Novel biomaterial employs enzymes for industrial production
Industry consumes large quantities of crude oil as raw material for the production of drugs, cosmetics, plastics and food, and the conventional catalytic processes that transform the oil into these substances consume a lot of energy and create waste. Biological processes with enzymes would be far more sustainable, as they can catalyze various chemical reactions without the need for auxiliary materials or solvents.
But enzymes are expensive and, hence, have so far been economically unattractive. Now, though, researchers at Karlsruhe Institute of Technology (KIT) in Germany have developed a new biomaterial that considerably facilitates the use of enzymes for industrial production. The researchers report their work in a paper in Angewandte Chemie.
Synthetic catalysts that speed up reactions are of critical importance to the chemical industry, being employed in about 90% of all chemical processes. Scientists at KIT have now developed an environmentally friendly catalytic biomaterial that could help to reduce energy consumption.
“In the long term, such biocatalytic materials are to be used in automatic production of value-added basic compounds without complex synthesis and cleaning steps and with a minimum amount of waste arising,” says Christof Niemeyer of KIT’s Institute for Biological Interfaces.
For this purpose, the scientists modified two enzymes so that they naturally self-assembled to form a stable biocatalyst. Similar to a two-component adhesive, the enzymes form a gel-type material, which is applied onto a plastic chip with groove-shaped depressions. As it dries, this enzyme material turns into a hydrogel.
The scientists then cover the plastic chip in a plastic foil and pump the raw materials through the grooves for the biocatalyst hydrogel to convert into the final products. No solvents or high temperatures and pressures are needed, which makes the process highly sustainable and environmentally compatible.
Due to the comparatively large reaction volumes, conversion rates in such miniaturized flow reactors or small reaction vessels are very high. Their use in biocatalytic processes, however, is still in its infancy, as carrier materials have always been required to fix the enzymes in the reactor. These carriers need reactor space that is then no longer available for the biocatalyst.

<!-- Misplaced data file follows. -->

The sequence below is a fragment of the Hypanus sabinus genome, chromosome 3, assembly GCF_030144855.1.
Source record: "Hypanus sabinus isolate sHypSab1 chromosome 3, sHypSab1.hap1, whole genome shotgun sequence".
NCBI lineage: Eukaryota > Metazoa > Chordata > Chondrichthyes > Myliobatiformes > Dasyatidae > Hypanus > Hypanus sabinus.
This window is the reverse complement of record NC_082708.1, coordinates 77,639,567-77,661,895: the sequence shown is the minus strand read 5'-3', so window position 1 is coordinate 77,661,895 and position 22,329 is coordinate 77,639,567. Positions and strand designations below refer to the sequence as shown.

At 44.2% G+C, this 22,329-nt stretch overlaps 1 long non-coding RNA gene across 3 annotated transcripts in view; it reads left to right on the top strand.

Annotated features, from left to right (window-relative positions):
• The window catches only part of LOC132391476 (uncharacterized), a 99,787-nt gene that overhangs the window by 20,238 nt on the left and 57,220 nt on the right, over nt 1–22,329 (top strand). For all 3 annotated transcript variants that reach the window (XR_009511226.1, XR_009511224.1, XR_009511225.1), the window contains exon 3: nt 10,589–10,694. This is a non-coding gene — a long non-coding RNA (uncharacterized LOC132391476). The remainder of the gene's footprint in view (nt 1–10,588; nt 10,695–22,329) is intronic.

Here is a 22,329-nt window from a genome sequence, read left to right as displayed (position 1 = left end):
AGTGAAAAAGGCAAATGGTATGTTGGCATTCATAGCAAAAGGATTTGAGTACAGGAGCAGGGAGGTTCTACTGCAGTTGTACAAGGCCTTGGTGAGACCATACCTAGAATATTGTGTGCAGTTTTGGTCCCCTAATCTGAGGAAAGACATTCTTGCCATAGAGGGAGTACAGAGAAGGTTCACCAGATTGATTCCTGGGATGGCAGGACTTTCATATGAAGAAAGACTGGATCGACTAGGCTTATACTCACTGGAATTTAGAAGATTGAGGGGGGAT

The new biomaterial, by contrast, adheres to the carrier, and so the reactor can be filled with a maximum amount of biocatalyst. Moreover, the biomaterial can be recycled, is biodegradable, highly stable, and reaches extremely high yields in reactions.
Compared to synthetic catalysts, biocatalysts are particularly advantageous when so-called enantiomers are produced by a process. These are compounds with molecular structures that are mirror images of each other. As a rule, only one of the compounds is usually wanted, as the other one generally doesn’t produce the desired effect or may even be toxic. Biocatalysts can produce specific enantiomers, whereas chemical processes often require expensive auxiliary materials for this purpose or for separating the two enantiomers.
This work was carried out under the framework of the Helmholtz Program ‘BioInterfaces in Technology and Medicine’ (BIFTM). “Our research and development work was possible only with the equipment and infrastructure of this program,” says Niemeyer. Under this program, scientists at KIT cooperate across disciplines to study and use biological systems for applications in the industrial and medical bioengineering sectors. High interdisciplinarity requires broad methodological expertise covering materials production and characterization, as well as data-based simulation methods.
This story is adapted from material from KIT, with editorial changes made by Materials Today. The views expressed in this article do not necessarily represent those of Elsevier. Link to original source.
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